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Young Steve Jobs

“I want to put a ding in the universe.” A ‘ding in the universe’ isn’t exactly a quantifiable occurrence, however, if it is a measure of one’s impact upon life as it exists on Planet Earth, then Steve Jobs, the man who uttered those very words, has done precisely that during his brief 56 years roaming the mortal coil.

There is an entire generation of human beings who are growing up with the droll notion that they couldn’t possibly live without their smart devices. There is a slightly older generation who witnessed the birth of these devices with wonder and who were rocketed back to that nostalgic giddiness they once felt while tearing into a crisply wrapped NES console on their 10th birthday.

It’s all because of Steve Jobs.

Some might have the inclination to consider Mr. Jobs a modern incarnation of Santa Claus, bringing shiny presents that do astonishing things to all the good little boys and girls. He, however, more closely related himself to the insane genius crowd, and who could dispute his notion? “That’s the moment that an artist really decides who he or she is. If they keep on risking failure, they’re still artists. Dylan and Picasso were always risking failure. This Apple thing is that way for me,” said Jobs in a November 9th, 1998 interview for CNNMoney/Fortune.

Steve Jobs was an artist. When creating his electronic legacies, everything from the iMac to the iPad, he didn’t stop at the device’s performance, he delved into every aspect, almost always finding that point where form melded with function. “That’s not what we think design is. It’s not just what it looks like and feels like. Design is how it works,” he said in a New York Times 2003 interview.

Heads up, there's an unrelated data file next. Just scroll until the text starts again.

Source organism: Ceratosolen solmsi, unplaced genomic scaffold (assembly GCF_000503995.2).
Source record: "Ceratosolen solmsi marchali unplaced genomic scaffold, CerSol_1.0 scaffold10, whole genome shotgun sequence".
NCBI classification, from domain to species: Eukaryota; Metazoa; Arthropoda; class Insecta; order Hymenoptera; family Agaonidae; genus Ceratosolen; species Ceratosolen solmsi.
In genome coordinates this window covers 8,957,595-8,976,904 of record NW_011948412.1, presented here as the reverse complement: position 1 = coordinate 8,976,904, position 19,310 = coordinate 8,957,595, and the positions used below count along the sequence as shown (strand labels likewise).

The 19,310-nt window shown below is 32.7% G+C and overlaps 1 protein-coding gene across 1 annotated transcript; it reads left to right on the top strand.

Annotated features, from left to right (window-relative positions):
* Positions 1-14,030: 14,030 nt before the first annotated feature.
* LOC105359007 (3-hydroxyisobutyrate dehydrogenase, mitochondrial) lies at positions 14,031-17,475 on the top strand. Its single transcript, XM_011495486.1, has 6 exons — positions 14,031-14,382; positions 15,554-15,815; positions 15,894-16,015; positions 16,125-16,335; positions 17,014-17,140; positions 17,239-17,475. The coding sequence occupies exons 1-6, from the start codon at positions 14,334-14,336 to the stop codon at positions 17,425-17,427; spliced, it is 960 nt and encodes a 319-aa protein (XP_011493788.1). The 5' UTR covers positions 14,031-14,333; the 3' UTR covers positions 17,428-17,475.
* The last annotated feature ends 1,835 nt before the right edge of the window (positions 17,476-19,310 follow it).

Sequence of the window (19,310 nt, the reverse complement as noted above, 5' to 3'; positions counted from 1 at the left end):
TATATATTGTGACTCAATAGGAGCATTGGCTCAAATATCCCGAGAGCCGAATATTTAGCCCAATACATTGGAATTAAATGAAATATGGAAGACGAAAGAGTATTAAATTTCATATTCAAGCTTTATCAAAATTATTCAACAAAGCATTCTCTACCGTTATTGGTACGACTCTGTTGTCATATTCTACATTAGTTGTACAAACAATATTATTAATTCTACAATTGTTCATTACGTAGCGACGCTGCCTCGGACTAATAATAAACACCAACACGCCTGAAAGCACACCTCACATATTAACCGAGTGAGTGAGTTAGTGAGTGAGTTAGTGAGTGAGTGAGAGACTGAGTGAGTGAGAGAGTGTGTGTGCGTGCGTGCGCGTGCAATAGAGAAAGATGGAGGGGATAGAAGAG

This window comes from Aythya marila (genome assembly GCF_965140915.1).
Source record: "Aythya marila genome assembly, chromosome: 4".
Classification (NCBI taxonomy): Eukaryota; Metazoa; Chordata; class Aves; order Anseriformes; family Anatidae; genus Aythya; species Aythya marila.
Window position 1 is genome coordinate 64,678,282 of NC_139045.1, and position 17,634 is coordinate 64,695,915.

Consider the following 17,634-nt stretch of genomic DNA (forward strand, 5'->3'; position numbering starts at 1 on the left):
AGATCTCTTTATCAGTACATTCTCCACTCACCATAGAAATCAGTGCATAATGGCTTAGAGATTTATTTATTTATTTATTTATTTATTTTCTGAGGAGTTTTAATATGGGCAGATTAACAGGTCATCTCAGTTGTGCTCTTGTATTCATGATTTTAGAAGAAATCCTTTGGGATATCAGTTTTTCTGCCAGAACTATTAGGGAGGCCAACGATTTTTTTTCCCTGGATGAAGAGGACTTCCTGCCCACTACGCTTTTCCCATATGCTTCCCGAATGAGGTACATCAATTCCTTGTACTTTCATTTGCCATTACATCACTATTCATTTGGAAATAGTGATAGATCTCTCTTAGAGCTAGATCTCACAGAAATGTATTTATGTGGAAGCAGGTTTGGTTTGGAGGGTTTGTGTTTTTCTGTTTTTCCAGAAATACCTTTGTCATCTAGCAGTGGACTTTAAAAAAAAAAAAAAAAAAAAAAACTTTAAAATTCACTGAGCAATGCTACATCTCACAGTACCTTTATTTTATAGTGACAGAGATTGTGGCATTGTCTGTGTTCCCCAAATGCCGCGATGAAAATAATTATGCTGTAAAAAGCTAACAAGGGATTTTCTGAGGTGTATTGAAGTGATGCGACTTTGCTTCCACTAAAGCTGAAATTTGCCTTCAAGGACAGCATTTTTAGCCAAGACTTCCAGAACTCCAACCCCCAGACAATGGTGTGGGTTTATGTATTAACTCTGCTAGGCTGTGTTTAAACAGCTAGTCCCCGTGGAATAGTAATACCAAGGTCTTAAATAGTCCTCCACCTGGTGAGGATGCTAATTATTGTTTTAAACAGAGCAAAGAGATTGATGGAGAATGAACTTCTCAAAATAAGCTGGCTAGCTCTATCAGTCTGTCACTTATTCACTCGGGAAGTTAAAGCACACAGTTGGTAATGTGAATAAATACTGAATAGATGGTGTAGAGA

It’s no wonder then that ‘everything Mac’ has become the default tech choice for artists of every genre. Photographers, painters, film makers and designers appreciate the simplicity, aesthetics and usability of these machines. Some have even gone so far as to create works through Mac products. Artist Lucas Samaras’ IMOVIES, from a 2006 exhibition, is comprised of a short film entitled Ecdysiast – made by Samaras on the iMovie program – and shown simultaneously with 24 videos of viewers as they watched and responded to the piece. These reaction videos were also recorded and displayed on iMac computers.

Lucas Samaras, iMovie installation, Ecdysiast + Viewers, 2006, at PaceWildenstein

Jasper Johns in Lucas Samaras’ iMovie installation, Ecdysiast + Viewers, 2006, at PaceWildenstein

“Design is the fundamental soul of a human-made creation that ends up expressing itself in successive outer layers of the product or service,” said Jobs in Fortune Magazine. Each of Steve Jobs’ creations has allowed its users to express themselves through videos, texts, chats and simple use, generating layers of interaction not conceived of just a decade ago.

Steve, in your own words, you were and will always be, “Click. Boom. Amazing!”